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Pure Move 2520

Price at time of review £80

The Pure Move 2520 looks identical to the Move 2500 we reviewed on the 2013 Guide. The styling is reminiscent of early Apple iPods with a large rotary jog-wheel and rounded metal rear case.

The radio feels solid and well built, but we weren’t huge fans of the jog wheel control which, although intuitive in use, feels very sensitive and you have to be precise in how you control it. This control gives access to the menu system as well as tuning and volume controls. The only other switch on the radio is a key lock to prevent you inadvertently knocking the controls when using in a pocket.

Above the jog wheel is a small backlit LCD display. There’s good contrast and information is clear, but some of the display text is small.

We would have preferred to see the headphone socket positioned on the radio’s top or side – rather than on the bottom. This would makes it easier to position the radio when its resting on its base.

The Move 2520 runs from a ChargePAK rechargeable battery which gives around 15 hours of listening per charge. Charging can be via a supplied mains adapter, or using an optional USB cable.

Reception relies on the earphone lead being extended; it works well. FM reception was surprisingly good. Once you’ve found some stations you can save up to 10 DAB and 10 FM favourites and access these using the jog control.

Sound quality is good via the provided set of noise isolating earphones and there are separate controls for bass and treble. There’s no loudspeaker.

A useful personal DAB/FM radio with good features and reception.

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Bush Pocket DAB Radio

Reviewed December 2017

Price at time of review £40

The Bush Pocket DAB radio is a personal radio offering DAB and FM reception. It supports FM RDS, but it is not DAB+ compatible. We found the very small-sized text in the manual difficult to read.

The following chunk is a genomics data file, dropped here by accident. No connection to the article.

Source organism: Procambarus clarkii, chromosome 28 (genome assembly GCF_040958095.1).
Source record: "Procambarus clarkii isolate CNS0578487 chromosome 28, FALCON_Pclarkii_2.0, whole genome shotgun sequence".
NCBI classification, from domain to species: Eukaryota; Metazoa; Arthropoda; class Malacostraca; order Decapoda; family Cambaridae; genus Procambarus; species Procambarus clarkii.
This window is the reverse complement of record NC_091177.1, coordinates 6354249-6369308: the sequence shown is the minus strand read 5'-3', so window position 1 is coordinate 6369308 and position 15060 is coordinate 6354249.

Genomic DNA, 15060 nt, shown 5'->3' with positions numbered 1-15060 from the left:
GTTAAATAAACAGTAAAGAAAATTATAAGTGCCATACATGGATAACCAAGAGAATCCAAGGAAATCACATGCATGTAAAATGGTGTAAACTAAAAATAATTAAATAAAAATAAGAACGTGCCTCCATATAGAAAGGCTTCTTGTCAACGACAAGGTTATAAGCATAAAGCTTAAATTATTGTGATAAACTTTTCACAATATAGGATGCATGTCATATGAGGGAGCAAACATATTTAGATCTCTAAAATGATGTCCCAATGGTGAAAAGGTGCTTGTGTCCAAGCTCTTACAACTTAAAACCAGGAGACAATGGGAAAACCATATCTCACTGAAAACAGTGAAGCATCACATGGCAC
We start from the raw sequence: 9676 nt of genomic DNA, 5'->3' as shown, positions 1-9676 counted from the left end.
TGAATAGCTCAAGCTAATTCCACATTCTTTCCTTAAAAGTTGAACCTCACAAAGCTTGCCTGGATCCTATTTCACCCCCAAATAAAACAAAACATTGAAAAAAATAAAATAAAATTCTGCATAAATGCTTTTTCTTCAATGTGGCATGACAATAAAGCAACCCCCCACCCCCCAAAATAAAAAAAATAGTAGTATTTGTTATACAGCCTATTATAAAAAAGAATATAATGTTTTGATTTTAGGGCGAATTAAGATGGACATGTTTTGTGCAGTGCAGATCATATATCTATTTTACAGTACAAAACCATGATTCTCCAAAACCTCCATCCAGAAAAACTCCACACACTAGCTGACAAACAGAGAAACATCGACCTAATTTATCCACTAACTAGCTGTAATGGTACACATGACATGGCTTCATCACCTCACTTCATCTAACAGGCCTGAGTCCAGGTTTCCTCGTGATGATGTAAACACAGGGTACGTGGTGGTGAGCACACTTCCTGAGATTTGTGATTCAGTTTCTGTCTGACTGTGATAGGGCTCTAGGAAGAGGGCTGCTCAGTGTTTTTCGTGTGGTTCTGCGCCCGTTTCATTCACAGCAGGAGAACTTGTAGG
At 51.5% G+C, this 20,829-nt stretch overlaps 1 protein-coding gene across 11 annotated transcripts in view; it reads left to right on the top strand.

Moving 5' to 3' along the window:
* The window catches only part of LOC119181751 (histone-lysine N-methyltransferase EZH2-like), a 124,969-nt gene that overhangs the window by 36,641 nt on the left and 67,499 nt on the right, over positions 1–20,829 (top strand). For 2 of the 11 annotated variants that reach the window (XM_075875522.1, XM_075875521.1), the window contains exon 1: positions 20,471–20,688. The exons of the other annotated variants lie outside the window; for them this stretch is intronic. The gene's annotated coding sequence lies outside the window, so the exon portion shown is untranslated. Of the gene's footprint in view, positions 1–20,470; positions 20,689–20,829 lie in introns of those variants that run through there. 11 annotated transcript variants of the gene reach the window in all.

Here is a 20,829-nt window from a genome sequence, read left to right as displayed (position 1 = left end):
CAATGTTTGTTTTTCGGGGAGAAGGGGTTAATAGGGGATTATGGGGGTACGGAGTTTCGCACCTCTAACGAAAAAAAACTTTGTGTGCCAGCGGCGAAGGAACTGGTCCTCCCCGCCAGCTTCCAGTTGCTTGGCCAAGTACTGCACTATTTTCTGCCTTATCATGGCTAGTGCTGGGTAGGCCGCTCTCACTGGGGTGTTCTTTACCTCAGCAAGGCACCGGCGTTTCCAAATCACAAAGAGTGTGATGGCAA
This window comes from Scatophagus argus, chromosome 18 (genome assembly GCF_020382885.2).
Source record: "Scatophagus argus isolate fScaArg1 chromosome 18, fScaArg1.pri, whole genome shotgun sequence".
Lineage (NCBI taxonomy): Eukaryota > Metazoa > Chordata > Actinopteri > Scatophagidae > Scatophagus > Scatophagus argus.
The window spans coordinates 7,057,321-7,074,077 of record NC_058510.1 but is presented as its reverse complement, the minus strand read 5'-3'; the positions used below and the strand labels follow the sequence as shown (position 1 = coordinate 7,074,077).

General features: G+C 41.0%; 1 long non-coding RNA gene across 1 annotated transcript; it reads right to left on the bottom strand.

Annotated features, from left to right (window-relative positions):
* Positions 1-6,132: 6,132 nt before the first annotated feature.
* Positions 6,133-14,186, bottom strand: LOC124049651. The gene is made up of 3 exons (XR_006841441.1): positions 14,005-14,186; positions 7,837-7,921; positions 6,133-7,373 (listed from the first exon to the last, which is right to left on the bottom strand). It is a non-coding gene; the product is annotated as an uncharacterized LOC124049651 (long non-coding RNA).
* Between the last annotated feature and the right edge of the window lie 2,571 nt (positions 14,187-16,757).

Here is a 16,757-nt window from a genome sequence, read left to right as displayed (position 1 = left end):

The build quality feels lightweight and cheap and the radio lacks a belt clip, and there is no button lock to disable the buttons when using it in a pocket. 

The reasonable sized backlit LCD display offers clear text. Below this there’s a central selection button surrounded by volume and tuning buttons. The central button enables users to scroll through onscreen text, whilst a long press brings up the main menu. The controls are not great, imprecise in operation and clunky to use. The only other control is the side mounted on/off switch. 

The radio features a built-in rechargeable battery which can only be charged using the bundled USB lead via a computer or compatible device with USB charging facility. The battery offers up to 9 hours of playback from a single charge. 

There are 20 presets available, 10 for DAB and 10 for FM, but these are menu driven and not easy to access on the move. 

Reception performance was reasonable for this style of radio, but the sound quality through the suppplied earphones is not good and there are no tone settings. However swapping for a better set of earphones improved sound significantly. 

This radio doesn’t have the quality of Pure’s Move 2520, or the Roberts SportsDAB range, but it is considerably cheaper. However without DAB+ we cannot recommend it.